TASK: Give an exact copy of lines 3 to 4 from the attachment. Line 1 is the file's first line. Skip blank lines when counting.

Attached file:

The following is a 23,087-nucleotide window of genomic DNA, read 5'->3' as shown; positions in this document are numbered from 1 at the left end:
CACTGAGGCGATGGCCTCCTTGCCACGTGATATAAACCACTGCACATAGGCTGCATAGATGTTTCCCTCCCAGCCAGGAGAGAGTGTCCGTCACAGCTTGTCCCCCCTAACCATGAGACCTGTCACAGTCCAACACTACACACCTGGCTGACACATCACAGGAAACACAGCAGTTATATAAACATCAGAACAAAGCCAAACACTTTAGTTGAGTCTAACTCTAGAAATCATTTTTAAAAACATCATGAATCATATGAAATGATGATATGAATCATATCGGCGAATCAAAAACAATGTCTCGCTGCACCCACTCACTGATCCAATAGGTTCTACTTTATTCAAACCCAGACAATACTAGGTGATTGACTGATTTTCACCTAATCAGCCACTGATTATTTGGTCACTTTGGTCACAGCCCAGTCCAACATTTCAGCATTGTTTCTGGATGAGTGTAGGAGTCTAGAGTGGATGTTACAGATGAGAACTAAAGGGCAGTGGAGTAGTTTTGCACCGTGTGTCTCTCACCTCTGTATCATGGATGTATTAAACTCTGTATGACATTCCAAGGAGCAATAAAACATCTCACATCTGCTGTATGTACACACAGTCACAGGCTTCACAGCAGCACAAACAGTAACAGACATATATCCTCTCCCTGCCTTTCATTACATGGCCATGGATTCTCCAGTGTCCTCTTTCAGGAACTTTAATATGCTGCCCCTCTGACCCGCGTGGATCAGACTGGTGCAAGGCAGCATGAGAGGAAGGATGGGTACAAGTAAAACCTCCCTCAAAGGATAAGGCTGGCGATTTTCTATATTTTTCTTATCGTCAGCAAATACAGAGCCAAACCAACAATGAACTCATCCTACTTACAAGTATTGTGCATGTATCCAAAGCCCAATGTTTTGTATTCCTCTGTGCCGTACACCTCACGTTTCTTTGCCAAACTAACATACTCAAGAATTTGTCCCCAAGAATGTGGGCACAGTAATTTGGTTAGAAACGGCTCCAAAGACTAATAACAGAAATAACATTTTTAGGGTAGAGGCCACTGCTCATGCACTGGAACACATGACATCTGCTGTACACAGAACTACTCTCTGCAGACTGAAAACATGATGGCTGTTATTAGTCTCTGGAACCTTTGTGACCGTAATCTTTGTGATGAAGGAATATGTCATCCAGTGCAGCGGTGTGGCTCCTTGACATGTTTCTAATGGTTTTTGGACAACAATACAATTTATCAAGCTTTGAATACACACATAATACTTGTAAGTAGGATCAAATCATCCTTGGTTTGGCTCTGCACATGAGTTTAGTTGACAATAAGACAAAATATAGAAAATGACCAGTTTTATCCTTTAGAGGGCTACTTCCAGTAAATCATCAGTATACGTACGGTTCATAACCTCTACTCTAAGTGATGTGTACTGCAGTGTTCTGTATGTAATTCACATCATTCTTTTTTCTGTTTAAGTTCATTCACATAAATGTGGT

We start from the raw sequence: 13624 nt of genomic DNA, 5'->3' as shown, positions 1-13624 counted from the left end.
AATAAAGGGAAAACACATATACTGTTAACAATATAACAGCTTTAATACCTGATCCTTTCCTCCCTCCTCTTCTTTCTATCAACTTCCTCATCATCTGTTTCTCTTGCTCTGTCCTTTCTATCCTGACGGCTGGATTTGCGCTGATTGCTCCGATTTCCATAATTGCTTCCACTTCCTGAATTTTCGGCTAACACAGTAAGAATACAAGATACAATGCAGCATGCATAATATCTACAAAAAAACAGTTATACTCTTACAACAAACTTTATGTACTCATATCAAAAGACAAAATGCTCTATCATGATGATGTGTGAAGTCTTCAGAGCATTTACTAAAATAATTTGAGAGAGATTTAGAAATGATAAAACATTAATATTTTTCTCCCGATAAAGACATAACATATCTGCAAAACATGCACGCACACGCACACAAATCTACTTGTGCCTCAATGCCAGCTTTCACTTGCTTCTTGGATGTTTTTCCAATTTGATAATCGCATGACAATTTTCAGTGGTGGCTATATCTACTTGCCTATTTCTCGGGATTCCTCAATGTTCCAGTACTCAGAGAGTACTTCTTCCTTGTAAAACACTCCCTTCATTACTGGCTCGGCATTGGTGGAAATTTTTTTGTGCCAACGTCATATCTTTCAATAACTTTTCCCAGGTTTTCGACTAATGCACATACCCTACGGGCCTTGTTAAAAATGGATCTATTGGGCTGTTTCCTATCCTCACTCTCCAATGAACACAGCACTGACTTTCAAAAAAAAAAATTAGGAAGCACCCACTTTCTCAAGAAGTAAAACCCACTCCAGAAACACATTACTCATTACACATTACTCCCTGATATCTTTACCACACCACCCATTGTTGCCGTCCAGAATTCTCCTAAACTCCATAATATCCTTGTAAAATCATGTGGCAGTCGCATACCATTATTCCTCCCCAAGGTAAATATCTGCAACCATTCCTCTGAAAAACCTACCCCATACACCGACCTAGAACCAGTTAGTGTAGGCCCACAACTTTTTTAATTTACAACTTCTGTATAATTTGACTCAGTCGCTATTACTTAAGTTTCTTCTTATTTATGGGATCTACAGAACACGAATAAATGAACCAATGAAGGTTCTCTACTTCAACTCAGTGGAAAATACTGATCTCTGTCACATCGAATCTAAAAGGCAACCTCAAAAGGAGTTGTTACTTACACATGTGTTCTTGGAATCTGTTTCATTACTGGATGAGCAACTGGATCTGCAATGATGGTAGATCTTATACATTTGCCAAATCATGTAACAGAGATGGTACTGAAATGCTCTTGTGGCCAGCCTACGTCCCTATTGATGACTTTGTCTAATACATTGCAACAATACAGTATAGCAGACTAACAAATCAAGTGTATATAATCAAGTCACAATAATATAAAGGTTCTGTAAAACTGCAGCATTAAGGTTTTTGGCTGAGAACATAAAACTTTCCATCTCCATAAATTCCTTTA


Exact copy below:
We start from the raw sequence: 13624 nt of genomic DNA, 5'->3' as shown, positions 1-13624 counted from the left end.
AATAAAGGGAAAACACATATACTGTTAACAATATAACAGCTTTAATACCTGATCCTTTCCTCCCTCCTCTTCTTTCTATCAACTTCCTCATCATCTGTTTCTCTTGCTCTGTCCTTTCTATCCTGACGGCTGGATTTGCGCTGATTGCTCCGATTTCCATAATTGCTTCCACTTCCTGAATTTTCGGCTAACACAGTAAGAATACAAGATACAATGCAGCATGCATAATATCTACAAAAAAACAGTTATACTCTTACAACAAACTTTATGTACTCATATCAAAAGACAAAATGCTCTATCATGATGATGTGTGAAGTCTTCAGAGCATTTACTAAAATAATTTGAGAGAGATTTAGAAATGATAAAACATTAATATTTTTCTCCCGATAAAGACATAACATATCTGCAAAACATGCACGCACACGCACACAAATCTACTTGTGCCTCAATGCCAGCTTTCACTTGCTTCTTGGATGTTTTTCCAATTTGATAATCGCATGACAATTTTCAGTGGTGGCTATATCTACTTGCCTATTTCTCGGGATTCCTCAATGTTCCAGTACTCAGAGAGTACTTCTTCCTTGTAAAACACTCCCTTCATTACTGGCTCGGCATTGGTGGAAATTTTTTTGTGCCAACGTCATATCTTTCAATAACTTTTCCCAGGTTTTCGACTAATGCACATACCCTACGGGCCTTGTTAAAAATGGATCTATTGGGCTGTTTCCTATCCTCACTCTCCAATGAACACAGCACTGACTTTCAAAAAAAAAAATTAGGAAGCACCCACTTTCTCAAGAAGTAAAACCCACTCCAGAAACACATTACTCATTACACATTACTCCCTGATATCTTTACCACACCACCCATTGTTGCCGTCCAGAATTCTCCTAAACTCCATAATATCCTTGTAAAATCATGTGGCAGTCGCATACCATTATTCCTCCCCAAGGTAAATATCTGCAACCATTCCTCTGAAAAACCTACCCCATACACCGACCTAGAACCAGTTAGTGTAGGCCCACAACTTTTTTAATTTACAACTTCTGTATAATTTGACTCAGTCGCTATTACTTAAGTTTCTTCTTATTTATGGGATCTACAGAACACGAATAAATGAACCAATGAAGGTTCTCTACTTCAACTCAGTGGAAAATACTGATCTCTGTCACATCGAATCTAAAAGGCAACCTCAAAAGGAGTTGTTACTTACACATGTGTTCTTGGAATCTGTTTCATTACTGGATGAGCAACTGGATCTGCAATGATGGTAGATCTTATACATTTGCCAAATCATGTAACAGAGATGGTACTGAAATGCTCTTGTGGCCAGCCTACGTCCCTATTGATGACTTTGTCTAATACATTGCAACAATACAGTATAGCAGACTAACAAATCAAGTGTATATAATCAAGTCACAATAATATAAAGGTTCTGTAAAACTGCAGCATTAAGGTTTTTGGCTGAGAACATAAAACTTTCCATCTCCATAAATTCCTTTA